She asked to be allowed to go home briefly to breastfeed her baby, or at least to call home and arrange for her care. When they allowed the phone call, she called the National Jewish Council instead and slipped a warning into the message. Her family fled their home immediately, and the OSE was warned as well.

Incredibly, although Madeleine was interrogated by the Gestapo under Klaus Barbie, the infamous Butcher of Lyon, they did not find out about her clandestine activities. But her papers revealed she was Jewish, so they didn't let her go. She was sent to Drancy, a French internment camp from which people were regularly deported to Auschwitz, and barely saved from that fate by a lawyer friend who was a fellow prisoner there and was able to falsify her legal status enough to exempt her. Even from the internment camp, she was once able to get a warning to a Jewish children's home she had heard was in danger. She also sent off a coded message asking her husband to have their own older children smuggled to Switzerland, and they made it safely there.

But in May 1944 she was deported to Germany.

She was sent to Bergen-Belsen, a concentration camp without gas chambers. It was a terrible place, where forty thousand inmates died of starvation and disease, but Madeleine said very little after the war about her experiences there. Once she wrote: "I came back. Therefore, I won't complain."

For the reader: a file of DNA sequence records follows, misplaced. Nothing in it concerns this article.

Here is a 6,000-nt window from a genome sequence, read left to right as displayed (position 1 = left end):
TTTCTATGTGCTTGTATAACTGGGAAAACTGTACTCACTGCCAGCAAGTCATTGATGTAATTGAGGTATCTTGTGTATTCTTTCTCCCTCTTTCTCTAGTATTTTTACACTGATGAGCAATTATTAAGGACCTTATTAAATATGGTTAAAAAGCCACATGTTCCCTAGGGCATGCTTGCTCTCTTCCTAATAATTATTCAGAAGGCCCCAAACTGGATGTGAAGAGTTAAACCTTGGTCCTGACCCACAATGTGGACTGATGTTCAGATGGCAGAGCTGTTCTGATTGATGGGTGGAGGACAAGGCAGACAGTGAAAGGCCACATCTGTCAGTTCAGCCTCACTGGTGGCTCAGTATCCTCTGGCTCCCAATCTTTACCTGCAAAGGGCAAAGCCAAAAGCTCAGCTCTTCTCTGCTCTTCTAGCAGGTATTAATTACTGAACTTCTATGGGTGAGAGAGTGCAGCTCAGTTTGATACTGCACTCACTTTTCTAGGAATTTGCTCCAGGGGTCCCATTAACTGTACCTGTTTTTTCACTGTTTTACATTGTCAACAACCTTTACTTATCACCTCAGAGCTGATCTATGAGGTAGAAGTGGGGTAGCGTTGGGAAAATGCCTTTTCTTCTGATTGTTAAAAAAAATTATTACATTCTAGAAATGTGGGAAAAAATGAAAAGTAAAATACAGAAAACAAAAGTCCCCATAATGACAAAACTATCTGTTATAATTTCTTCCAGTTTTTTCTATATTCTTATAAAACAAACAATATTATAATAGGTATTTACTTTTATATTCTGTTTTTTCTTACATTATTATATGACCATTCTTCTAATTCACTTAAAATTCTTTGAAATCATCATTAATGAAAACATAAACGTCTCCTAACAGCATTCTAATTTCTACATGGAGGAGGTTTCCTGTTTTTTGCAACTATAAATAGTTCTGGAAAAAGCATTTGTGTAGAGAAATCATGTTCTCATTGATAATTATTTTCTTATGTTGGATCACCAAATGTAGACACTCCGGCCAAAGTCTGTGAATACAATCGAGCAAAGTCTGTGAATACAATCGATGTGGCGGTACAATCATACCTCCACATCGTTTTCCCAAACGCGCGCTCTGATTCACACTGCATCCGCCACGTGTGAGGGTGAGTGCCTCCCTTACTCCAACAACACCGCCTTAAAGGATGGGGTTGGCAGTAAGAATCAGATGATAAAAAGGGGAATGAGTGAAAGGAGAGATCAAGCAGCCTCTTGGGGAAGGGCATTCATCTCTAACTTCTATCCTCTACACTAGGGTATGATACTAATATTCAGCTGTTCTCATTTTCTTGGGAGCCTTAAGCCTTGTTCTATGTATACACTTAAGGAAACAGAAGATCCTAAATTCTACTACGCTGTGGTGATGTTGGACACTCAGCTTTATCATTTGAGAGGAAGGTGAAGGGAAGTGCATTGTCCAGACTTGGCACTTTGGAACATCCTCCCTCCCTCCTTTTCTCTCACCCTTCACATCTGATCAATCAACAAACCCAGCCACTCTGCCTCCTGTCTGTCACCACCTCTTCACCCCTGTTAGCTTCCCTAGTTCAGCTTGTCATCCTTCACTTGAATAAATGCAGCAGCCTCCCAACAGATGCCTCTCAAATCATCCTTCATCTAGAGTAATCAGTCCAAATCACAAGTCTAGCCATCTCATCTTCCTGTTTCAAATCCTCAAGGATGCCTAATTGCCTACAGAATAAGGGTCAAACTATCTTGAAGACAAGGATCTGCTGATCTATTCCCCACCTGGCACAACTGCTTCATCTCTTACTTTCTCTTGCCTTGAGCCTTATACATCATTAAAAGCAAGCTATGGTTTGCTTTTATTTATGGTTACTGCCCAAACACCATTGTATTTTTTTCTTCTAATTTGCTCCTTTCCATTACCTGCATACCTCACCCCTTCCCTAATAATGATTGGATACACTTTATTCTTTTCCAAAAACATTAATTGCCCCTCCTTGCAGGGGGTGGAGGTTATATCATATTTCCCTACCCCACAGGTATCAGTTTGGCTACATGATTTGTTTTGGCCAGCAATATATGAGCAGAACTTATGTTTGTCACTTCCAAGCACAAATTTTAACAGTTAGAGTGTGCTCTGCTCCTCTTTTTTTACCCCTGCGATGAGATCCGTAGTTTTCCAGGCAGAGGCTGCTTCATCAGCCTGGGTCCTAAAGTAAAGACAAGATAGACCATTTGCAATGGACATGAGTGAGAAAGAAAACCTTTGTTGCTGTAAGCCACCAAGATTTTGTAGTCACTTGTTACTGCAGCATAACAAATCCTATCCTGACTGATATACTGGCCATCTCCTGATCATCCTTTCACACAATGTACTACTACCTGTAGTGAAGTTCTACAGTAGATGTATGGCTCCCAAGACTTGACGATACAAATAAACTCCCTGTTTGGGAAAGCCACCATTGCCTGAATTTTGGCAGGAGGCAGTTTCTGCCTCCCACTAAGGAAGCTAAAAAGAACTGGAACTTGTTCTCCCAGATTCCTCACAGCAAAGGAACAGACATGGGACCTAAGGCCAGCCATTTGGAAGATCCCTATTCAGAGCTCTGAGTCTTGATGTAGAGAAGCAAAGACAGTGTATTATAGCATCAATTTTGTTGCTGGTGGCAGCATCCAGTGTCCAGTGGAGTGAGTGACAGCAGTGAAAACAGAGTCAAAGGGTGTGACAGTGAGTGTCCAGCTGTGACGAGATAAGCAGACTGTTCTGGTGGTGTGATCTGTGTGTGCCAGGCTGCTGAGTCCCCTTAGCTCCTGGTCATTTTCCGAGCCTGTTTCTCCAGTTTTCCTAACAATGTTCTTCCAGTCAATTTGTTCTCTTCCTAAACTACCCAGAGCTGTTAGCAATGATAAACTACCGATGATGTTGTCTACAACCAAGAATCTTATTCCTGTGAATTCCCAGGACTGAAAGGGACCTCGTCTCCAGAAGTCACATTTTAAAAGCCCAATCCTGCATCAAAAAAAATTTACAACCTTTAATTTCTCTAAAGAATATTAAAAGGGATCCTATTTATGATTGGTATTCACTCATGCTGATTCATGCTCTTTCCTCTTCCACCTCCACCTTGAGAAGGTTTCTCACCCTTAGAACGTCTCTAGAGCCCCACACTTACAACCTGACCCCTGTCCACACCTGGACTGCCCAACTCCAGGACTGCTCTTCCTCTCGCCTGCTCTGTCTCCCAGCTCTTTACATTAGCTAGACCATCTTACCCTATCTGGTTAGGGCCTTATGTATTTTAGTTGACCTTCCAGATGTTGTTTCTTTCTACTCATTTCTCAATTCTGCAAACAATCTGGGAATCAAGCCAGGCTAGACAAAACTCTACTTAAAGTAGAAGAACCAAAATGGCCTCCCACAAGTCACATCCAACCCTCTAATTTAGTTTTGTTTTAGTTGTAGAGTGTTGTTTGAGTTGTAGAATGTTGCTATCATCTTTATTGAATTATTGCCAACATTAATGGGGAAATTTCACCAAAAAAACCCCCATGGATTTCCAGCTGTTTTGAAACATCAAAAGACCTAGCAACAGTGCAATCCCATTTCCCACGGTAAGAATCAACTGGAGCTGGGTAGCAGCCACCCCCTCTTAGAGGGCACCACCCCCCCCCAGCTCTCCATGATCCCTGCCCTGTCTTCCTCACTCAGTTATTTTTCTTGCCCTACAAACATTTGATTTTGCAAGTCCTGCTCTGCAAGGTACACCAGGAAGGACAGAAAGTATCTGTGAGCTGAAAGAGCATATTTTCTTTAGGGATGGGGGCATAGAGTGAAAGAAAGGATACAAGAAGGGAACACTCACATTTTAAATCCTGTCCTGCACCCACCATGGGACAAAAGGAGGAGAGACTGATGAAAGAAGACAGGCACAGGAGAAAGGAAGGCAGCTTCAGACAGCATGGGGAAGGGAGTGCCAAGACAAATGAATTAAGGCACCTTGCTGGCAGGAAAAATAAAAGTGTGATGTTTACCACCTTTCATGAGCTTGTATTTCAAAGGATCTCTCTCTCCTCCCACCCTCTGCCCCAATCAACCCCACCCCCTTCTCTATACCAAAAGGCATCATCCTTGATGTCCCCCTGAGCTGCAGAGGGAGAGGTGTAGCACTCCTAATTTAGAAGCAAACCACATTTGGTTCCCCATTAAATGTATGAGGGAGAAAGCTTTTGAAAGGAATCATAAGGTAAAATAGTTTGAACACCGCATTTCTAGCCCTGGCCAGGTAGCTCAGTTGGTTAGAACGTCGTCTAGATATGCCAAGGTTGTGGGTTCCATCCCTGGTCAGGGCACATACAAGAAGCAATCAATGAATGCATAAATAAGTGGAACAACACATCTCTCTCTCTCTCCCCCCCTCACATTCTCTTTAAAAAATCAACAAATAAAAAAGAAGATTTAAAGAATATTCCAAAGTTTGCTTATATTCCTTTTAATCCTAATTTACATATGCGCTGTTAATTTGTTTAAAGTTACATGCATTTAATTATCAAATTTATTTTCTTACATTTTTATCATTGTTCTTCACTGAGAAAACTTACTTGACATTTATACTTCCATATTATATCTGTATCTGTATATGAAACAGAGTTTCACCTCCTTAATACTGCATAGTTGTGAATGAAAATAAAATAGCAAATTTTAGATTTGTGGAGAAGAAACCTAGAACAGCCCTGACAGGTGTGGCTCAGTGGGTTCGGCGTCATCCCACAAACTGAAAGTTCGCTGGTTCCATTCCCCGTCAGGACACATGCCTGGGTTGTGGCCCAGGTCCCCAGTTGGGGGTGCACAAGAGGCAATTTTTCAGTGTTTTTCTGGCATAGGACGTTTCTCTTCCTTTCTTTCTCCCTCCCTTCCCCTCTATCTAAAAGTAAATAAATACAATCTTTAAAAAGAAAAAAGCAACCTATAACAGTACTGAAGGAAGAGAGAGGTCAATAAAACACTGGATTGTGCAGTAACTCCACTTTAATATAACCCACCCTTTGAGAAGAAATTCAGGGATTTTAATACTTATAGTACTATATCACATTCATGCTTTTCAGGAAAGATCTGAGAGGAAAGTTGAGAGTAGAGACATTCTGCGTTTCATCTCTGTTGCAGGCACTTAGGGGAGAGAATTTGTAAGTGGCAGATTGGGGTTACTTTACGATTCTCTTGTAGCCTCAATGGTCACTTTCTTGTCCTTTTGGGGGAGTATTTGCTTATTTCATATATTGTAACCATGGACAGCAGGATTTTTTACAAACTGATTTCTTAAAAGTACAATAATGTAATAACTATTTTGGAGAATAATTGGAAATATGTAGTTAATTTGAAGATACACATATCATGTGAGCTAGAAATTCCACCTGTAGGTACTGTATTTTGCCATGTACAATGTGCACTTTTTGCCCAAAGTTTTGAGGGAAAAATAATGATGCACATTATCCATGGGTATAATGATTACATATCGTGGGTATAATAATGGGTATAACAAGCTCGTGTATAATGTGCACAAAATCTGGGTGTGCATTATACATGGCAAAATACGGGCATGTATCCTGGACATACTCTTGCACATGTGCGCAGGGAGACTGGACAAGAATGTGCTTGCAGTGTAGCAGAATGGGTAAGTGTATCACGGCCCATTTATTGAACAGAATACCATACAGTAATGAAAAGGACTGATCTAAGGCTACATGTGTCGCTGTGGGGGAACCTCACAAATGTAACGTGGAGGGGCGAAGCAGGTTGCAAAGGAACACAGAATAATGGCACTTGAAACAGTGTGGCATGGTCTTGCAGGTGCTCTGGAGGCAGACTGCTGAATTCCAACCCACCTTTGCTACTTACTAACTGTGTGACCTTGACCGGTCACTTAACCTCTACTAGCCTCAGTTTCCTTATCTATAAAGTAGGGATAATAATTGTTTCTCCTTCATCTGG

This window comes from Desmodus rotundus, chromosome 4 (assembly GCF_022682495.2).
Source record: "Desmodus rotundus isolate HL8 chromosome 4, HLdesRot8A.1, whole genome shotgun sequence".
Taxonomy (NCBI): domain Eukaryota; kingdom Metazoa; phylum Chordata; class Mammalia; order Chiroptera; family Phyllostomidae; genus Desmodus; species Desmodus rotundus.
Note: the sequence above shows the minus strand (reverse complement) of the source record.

She worked hard to keep her dignity in the camp, and uphold others' as well. She helped others as she could, and they trusted her. One of the few stories she told out of her time there: she was once chosen to divide a hard-boiled egg among fifteen people. "I still have the taste of that fifteenth of the hard-boiled egg in my mouth," she wrote many years later. The effects of profound hunger, the way it made human beings feel like animals in their longing for even a handful of rutabaga peelings or a bone, haunted her then and later.

In the spring of 1945 she was liberated with the other camp survivors, so starved that they combed the fields for dandelion leaves to eat, and feasted on boiled soup-bones they found in a railroad workers' shack. She finally made it back to France and to her family. They had all survived. There would be much to rebuild; her 21-month-old daughter barely knew her. But they had time.

She came back. And she did not complain.